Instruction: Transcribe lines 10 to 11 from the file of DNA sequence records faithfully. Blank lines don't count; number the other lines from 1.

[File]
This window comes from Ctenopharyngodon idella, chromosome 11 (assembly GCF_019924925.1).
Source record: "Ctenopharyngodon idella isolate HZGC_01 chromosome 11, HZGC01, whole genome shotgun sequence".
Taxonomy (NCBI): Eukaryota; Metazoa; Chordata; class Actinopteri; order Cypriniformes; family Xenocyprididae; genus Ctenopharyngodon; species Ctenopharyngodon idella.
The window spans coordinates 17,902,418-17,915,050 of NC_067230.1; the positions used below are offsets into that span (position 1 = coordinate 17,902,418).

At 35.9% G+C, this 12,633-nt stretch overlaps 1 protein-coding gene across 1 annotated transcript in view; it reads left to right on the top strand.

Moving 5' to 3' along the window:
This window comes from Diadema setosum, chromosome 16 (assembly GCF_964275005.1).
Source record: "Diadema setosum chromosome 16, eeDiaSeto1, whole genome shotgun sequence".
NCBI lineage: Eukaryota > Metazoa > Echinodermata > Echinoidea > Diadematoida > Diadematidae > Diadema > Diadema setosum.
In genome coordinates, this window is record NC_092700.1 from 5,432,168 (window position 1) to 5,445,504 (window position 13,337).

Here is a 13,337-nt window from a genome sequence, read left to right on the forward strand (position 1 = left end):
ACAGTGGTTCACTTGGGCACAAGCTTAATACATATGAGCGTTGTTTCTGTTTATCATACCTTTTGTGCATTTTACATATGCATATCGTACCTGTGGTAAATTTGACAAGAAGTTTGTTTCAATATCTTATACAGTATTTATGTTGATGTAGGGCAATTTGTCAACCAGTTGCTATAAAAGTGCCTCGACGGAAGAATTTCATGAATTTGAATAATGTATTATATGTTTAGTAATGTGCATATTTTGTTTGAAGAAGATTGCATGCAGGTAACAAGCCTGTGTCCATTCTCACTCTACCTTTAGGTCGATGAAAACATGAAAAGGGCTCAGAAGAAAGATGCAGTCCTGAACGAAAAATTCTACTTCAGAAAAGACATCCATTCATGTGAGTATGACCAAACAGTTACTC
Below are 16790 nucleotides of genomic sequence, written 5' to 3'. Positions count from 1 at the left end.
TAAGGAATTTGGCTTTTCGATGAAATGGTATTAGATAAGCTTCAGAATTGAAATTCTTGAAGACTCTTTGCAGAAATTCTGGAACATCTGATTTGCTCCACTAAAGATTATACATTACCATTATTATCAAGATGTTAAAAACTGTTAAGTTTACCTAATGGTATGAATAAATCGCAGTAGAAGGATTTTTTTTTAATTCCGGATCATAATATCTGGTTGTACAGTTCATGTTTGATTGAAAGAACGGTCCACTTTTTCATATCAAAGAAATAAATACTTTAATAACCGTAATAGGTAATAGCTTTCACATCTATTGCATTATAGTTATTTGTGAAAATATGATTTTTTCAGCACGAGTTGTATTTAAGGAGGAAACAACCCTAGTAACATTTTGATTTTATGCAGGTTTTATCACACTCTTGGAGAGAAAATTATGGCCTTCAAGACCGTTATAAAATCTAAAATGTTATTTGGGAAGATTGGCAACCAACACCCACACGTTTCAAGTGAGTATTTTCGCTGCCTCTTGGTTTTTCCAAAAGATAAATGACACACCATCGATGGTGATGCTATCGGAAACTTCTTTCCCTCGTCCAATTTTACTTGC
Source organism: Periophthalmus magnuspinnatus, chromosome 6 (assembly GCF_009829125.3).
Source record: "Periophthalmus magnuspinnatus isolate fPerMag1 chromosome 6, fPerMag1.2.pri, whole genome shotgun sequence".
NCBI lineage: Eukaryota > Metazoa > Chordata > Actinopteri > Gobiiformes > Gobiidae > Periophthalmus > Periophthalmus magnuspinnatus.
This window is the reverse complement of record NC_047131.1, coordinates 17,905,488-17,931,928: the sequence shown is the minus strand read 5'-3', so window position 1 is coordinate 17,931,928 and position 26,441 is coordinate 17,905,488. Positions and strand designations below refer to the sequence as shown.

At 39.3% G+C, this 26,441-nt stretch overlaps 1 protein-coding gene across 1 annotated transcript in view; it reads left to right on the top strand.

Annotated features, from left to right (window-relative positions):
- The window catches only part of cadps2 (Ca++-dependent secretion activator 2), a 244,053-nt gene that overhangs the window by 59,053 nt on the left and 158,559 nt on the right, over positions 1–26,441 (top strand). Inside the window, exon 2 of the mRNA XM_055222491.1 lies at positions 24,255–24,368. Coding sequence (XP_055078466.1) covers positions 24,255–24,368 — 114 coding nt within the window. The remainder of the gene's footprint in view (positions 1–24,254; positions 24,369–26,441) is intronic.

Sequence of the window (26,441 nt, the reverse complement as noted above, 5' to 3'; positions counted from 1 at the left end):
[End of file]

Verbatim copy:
In genome coordinates, this window is record NC_092700.1 from 5,432,168 (window position 1) to 5,445,504 (window position 13,337).

Here is a 13,337-nt window from a genome sequence, read left to right on the forward strand (position 1 = left end):